When I compare her experiences to my own life at that time, I probably passed her on the street and perhaps even sat in on the same feminist meetings. I clearly remember attending one such meeting at the Park Plaza when feminist Laura Sabia was the guest speaker in 1971 and could so easily picture what she describes in her book. At the time I was living on Alexander Street, a couple of blocks north of Carlton, just east of Yonge Street. Gordon Lightfoot was then living in the tower next door and I passed him on the street one day on my way home from work as he was walking toward Yonge Street in his fringed buckskin jacket accompanied by a friend. It was the most incredible time to be living downtown.

At that time, I was working on Bloor Street across from The Colonnade and would walk down to have dinner once  a month in the grand dining hall at U of T’s Victoria College with my brother who was studying English there. Fran’s Restaurant, U of T Law School, Philosopher’s Walk, Royal Ontario Museum, Ontario Institute for Studies in Education are all familiar landmarks. The trip north on Bathurst Street to visit her future in-laws in their modest apartment on Wilson Avenue is so perfectly detailed that you feel you’re there.

McClure even worked for a while at Lakeshore Psychiatric Hospital at the foot of Kipling Avenue in Mimico. The former patient buildings have now been converted into classrooms, workshops and administrative facilities for Humber College and a couple of years ago I sat in classrooms in those same buildings while taking writing workshops. I loved the book so much I’m now going to sit down and re-read Part 3 (starts on page 235) of Coming Ashore which describes her life in Toronto just so I can savour a bit of life the way it was for Boomers more than forty years ago. Thank you Catherine Gildiner for delivering an amazing read.

P.S. To read Catherine Gildiner’s own comments on this posting, open the Comments section, and feel free to add your own.

For further insights into the Boomer perspective on business, fashion, mind and body, order my new book, BOOMERBROADcast. It makes a great hostess or birthday gift as well as just a fun read. Click on this link: http://www.lulu.com  or http://www.amazon.com


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I know somebody who knows somebody who’s a somebody

Celeb stylist Brad Goreski still takes time to visit his grandmother in Port Perry, Ontario where he grew up.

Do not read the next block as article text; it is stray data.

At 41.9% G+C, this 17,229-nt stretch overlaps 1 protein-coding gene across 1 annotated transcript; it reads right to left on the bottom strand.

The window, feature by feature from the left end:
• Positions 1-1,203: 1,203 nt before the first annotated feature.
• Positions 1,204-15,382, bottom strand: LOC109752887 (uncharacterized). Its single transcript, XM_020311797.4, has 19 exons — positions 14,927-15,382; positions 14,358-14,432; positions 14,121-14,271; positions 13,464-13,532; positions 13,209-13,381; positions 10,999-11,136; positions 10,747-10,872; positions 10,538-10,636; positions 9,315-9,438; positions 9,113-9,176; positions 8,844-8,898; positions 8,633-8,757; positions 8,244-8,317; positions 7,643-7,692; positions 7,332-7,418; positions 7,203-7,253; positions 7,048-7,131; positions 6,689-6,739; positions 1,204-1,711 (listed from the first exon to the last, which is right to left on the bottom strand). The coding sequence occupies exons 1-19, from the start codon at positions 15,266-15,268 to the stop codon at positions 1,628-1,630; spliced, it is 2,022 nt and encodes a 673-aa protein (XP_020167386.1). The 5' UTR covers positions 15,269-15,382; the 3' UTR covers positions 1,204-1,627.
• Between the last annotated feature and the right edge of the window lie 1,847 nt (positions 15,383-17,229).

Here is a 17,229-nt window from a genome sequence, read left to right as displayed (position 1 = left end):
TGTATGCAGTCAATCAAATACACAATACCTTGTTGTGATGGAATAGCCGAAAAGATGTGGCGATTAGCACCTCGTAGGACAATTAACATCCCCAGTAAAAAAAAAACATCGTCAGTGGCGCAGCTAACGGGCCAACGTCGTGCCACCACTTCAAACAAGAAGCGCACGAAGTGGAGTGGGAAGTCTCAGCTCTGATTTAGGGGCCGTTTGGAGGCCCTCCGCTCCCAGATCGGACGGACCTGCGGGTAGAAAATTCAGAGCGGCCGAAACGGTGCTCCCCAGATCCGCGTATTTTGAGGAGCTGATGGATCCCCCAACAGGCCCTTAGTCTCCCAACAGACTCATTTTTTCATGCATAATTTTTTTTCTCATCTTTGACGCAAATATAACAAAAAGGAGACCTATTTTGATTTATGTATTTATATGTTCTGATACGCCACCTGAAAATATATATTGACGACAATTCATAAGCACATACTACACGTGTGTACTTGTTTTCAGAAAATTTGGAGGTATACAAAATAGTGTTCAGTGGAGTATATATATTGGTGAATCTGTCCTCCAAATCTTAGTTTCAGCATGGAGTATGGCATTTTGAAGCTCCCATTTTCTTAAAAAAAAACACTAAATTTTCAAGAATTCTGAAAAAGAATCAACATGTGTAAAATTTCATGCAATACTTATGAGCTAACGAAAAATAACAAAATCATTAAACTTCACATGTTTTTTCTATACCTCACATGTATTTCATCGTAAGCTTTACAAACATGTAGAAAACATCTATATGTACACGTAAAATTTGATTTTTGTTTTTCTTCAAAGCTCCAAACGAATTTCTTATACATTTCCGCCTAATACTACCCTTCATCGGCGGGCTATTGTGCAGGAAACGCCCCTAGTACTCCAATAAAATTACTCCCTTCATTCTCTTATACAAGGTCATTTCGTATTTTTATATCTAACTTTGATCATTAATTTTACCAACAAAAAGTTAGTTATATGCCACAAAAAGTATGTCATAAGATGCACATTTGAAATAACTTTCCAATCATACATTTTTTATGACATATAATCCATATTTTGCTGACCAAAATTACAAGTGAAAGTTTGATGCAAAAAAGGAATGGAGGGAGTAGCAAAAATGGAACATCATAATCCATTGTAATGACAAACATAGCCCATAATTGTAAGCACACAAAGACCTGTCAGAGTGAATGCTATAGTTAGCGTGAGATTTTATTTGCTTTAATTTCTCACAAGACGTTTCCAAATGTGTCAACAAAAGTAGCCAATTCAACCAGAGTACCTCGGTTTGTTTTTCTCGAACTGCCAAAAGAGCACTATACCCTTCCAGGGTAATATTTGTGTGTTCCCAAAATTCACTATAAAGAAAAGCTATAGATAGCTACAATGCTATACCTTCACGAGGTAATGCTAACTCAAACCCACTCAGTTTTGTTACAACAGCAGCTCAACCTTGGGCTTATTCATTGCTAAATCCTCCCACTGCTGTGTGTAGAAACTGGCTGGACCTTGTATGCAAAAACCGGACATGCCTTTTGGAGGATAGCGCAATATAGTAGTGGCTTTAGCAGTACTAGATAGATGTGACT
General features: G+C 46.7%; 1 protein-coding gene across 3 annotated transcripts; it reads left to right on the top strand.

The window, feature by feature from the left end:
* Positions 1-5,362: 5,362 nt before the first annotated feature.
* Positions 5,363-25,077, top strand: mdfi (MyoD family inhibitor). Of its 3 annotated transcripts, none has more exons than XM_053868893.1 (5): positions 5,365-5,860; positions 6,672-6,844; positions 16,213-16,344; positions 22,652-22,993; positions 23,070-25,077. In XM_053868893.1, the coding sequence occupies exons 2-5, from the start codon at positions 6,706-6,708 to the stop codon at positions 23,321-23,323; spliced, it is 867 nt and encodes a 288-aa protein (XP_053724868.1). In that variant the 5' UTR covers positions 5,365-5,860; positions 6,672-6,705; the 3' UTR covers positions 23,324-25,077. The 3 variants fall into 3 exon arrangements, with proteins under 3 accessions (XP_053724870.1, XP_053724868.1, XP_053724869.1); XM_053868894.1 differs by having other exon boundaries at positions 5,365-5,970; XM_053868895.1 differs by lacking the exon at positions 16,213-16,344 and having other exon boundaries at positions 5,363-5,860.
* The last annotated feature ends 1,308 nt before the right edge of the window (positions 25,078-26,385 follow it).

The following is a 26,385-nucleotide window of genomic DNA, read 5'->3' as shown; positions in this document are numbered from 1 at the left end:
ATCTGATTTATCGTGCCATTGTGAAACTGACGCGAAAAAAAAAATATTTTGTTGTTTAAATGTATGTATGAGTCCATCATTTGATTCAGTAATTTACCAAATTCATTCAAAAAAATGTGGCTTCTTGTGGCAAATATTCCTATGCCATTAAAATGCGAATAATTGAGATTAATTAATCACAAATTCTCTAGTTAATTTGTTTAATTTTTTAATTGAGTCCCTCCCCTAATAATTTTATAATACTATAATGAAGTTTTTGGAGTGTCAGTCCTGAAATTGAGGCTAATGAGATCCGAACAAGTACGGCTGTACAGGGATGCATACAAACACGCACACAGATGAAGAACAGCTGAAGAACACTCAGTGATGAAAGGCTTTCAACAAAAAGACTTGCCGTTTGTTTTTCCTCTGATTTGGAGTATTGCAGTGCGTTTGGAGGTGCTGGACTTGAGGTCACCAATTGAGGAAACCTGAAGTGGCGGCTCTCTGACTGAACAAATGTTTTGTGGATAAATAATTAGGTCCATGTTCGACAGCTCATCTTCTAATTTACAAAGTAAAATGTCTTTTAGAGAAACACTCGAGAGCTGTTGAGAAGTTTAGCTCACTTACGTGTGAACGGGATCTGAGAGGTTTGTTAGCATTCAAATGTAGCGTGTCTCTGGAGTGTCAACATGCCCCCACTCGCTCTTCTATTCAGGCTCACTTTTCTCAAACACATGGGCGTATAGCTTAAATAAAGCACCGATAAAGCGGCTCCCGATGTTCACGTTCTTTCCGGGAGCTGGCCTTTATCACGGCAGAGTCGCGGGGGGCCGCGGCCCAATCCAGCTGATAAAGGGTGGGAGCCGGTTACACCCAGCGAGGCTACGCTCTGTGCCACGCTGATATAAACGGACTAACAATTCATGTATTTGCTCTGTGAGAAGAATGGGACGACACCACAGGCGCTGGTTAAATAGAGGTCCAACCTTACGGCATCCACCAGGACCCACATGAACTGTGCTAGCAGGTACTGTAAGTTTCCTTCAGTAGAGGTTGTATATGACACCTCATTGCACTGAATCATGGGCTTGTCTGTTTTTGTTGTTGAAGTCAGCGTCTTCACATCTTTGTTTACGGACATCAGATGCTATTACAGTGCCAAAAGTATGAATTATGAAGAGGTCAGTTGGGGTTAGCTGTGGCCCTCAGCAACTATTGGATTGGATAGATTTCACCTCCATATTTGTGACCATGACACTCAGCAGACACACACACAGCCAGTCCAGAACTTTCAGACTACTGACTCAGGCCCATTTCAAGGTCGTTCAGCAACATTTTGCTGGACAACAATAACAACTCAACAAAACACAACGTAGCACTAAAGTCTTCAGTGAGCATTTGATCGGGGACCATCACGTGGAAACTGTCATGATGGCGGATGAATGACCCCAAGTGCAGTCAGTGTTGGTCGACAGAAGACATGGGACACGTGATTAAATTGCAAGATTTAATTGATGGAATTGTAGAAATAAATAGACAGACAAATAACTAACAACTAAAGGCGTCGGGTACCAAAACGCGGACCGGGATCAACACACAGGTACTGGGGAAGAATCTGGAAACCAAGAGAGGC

Celeb stylist Brad Goreski still takes time to visit his grandmother in Port Perry, Ontario where he grew up.

There’s an old song from 1927, “I’ve danced with a man who’s danced with a girl who’s danced with The Prince of Wales”? I can make a similar claim, although several degrees removed from The Prince of Wales. My friend MaryAnne’s nephew is Brad Goreski, a stylist-to-the-stars and TV personality who is joining The Fashion Police beginning January 11th. Brad grew up in Port Perry, Ontario and still has that small-town charm and Canadian sensibility, except when it comes to his fashion sense where he’s over-the-top.

Leaving Port Perry for Toronto then Los Angeles and New York to seek his unconventional fortune when he finished high school, Brad soon became recognized as someone with genuine talent and flair. After getting a degree in Art History, studying fashion and working for a while with Vogue magazine and Rachael Zoe, Brad branched off on his own and soon landed such high-profile clients as Demi Moore, Jessica Alba and Christina Ricci. He’s also the official stylist for Kate Spade New York.

brad2Brad shares his life with long-time partner Gary Janetti, one of the brilliant writers for Will & Grace, and their dog, Penelope. In 2012 he published his autobiography, “Born To Be Brad: My Life and Style So Far” and had his own reality show “It’s a Brad Brad World” on Bravo TV. In his book Brad describes his father taking his little lace-gloved hand in his when he was eight years old and going out on Halloween as Madonna.

Now, with his new job on Fashion Police and all his high-profile clients I guess that means that now he’ll never have time to come to my place, edit my closet and set me straight on my own personal fashion do’s and don’ts. I’ll never know for sure if these shoes make my ass look fat. Nevertheless, I’m thrilled as can be that I know somebody whose nephew is a somebody, even though I’m not.

For further insights into the Boomer perspective on business, fashion, mind and body, order my new book, BOOMERBROADcast. It makes a great hostess or birthday gift as well as just a fun read. Click on this link: http://www.lulu.com  or http://www.amazon.com